In­done­sia po­lice de­mote of­fi­cers who fired at Pa­puan crowd

The Myanmar Times - - Asean Focus -

IN­DONE­SIAN po­lice have de­moted two of­fi­cers who fired at a crowd of protest­ing Pa­puan vil­lagers, killing one man, in a de­ci­sion that rights groups said was too le­nient and shows a chronic lack of ac­count­abil­ity for abuses in Pa­pua.

Pa­pua prov­ince po­lice spokesman Ah­mad Musthofa Ka­mal said Tues­day that a na­tional po­lice ethics panel made the de­ci­sion two weeks ago af­ter an in­ves­ti­ga­tion into the Aug. 1 shoot­ing by para­mil­i­tary po­lice. The of­fi­cers were de­moted for two years and also or­dered to make pub­lic apolo­gies.

The con­fronta­tion be­tween po­lice and vil­lagers erupted af­ter work­ers at a com­pany in a re­mote area re­fused to take a dy­ing vil­lager to hos­pi­tal. A 28-year-old man died in the shoot­ing and sev­eral oth­ers were in­jured in­clud­ing two chil­dren.

Hu­man Rights Watch said the de­mo­tions of the two of­fi­cers, their pla­toon com­man­der and a lo­cal po­lice chief were a “wrist slap.” Amnesty In­ter­na­tional’s In­done­sia ex­ec­u­tive di­rec­tor also con­demned the rul­ing, lo­cal me­dia re­ported.

“Un­til Pres­i­dent Joko ‘Jokowi’ Wi­dodo de­liv­ers on his prom­ises to ad­dress hu­man rights abuses in Pa­pua, ex­pect apolo­gies, not jus­tice, for fu­ture po­lice killings of Pa­puans,” U.S.-based Hu­man Rights Watch said in a state­ment.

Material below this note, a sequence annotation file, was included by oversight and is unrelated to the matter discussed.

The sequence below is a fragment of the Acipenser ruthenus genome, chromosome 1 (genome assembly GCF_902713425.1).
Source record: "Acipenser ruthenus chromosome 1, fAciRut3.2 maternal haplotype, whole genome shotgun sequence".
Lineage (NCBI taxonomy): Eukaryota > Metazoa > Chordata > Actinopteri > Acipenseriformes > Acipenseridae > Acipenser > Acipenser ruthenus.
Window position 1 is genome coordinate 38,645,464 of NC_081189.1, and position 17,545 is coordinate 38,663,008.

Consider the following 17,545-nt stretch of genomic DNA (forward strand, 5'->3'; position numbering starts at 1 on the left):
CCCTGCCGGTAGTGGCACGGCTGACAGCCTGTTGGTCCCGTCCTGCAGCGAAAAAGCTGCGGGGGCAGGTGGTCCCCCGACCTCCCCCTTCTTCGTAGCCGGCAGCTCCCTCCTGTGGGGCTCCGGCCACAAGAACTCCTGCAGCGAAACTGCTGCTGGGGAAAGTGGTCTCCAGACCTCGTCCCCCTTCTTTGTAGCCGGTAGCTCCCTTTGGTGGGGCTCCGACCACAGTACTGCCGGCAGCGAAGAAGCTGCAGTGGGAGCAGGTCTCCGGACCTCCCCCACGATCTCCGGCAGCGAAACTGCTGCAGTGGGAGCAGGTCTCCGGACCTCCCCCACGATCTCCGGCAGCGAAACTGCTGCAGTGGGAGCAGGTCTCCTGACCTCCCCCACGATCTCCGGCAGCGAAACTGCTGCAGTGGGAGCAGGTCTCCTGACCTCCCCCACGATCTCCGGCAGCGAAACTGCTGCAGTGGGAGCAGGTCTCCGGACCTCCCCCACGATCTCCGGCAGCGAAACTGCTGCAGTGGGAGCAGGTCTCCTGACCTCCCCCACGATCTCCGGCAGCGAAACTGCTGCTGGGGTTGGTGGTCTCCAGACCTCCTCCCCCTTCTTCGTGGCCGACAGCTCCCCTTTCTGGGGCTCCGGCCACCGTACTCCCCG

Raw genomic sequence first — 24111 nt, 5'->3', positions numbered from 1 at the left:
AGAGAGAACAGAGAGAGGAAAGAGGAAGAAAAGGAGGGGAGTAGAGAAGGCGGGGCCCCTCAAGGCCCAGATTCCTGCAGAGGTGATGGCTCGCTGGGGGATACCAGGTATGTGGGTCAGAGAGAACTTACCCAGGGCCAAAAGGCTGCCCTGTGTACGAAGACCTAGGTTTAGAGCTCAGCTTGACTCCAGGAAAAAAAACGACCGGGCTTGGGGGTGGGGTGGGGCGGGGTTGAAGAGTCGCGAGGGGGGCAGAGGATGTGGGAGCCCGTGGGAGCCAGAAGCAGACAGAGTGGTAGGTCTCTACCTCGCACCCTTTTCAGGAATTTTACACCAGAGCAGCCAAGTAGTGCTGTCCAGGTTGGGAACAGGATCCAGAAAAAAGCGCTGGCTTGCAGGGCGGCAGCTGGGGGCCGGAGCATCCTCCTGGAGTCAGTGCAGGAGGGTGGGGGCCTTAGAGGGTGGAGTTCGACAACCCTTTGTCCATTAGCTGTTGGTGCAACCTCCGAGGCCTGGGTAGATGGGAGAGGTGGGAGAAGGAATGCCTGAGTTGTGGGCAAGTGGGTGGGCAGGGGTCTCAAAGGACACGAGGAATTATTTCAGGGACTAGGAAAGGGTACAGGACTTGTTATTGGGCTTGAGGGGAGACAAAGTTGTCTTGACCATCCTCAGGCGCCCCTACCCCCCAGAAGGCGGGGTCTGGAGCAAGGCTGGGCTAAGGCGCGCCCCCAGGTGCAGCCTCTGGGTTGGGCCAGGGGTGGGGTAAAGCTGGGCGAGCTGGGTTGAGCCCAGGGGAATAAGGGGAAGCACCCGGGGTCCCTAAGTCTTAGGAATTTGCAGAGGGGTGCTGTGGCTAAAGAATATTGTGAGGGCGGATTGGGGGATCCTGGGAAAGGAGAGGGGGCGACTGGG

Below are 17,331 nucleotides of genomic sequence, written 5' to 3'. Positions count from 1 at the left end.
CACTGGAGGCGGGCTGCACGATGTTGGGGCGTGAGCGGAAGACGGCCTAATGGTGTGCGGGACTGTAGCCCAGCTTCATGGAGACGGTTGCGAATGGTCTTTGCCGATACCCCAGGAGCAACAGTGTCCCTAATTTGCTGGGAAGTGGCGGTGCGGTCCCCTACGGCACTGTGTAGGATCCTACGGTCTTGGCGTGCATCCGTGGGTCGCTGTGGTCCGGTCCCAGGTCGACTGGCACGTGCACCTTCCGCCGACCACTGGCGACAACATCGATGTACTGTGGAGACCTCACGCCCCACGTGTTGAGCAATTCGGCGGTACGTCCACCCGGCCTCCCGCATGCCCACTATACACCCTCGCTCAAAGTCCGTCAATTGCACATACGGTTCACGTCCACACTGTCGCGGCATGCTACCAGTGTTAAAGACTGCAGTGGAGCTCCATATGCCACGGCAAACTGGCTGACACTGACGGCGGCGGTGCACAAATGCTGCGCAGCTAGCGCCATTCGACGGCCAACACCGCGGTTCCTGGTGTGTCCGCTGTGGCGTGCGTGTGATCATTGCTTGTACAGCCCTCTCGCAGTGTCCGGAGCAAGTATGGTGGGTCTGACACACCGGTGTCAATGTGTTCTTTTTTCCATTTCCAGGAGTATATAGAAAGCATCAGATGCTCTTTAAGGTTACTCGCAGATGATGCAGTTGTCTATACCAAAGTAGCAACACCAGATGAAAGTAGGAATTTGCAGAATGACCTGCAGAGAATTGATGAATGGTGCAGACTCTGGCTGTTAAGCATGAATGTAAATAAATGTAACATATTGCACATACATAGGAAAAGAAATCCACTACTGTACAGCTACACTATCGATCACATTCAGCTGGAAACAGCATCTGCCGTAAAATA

In­done­sia main­tains a sig­nif­i­cant po­lice and mil­i­tary pres­ence in the volatile prov­inces of Pa­pua and West Pa­pua, a min­eral-rich re­gion where a decades-long sep­a­ratist move­ment sim­mers and the pre­dom­i­nantly Chris­tian indige­nous peo­ple re­sent an in­flux of Mus­lim In­done­sians.

“The life of a Pa­puan is worth only an apol­ogy. This is the law in In­done­sia,” Vic­tor Mam­bor, the ed­i­tor of Pa­puan news site Tabloid­jubi.com, wrote on Face­book.

Ka­mal said the two of­fi­cers had mis­in­ter­preted com­ments from their com­man­der dur­ing the con­fronta­tion and filled their magazines with live am­mu­ni­tion.

He said a crim­i­nal pros­e­cu­tion could not pro­ceed be­cause the of­fi­cers’ ac­tions were akin to self-de­fence and wit­nesses re­fused to be ques­tioned by in­ves­ti­ga­tors.

In­done­sia re­stricts for­eign jour­nal­ists from re­port­ing from its two eastern­most prov­inces de­spite Jokowi’s an­nounce­ment in 2015 that the me­dia were free to travel there. – AP

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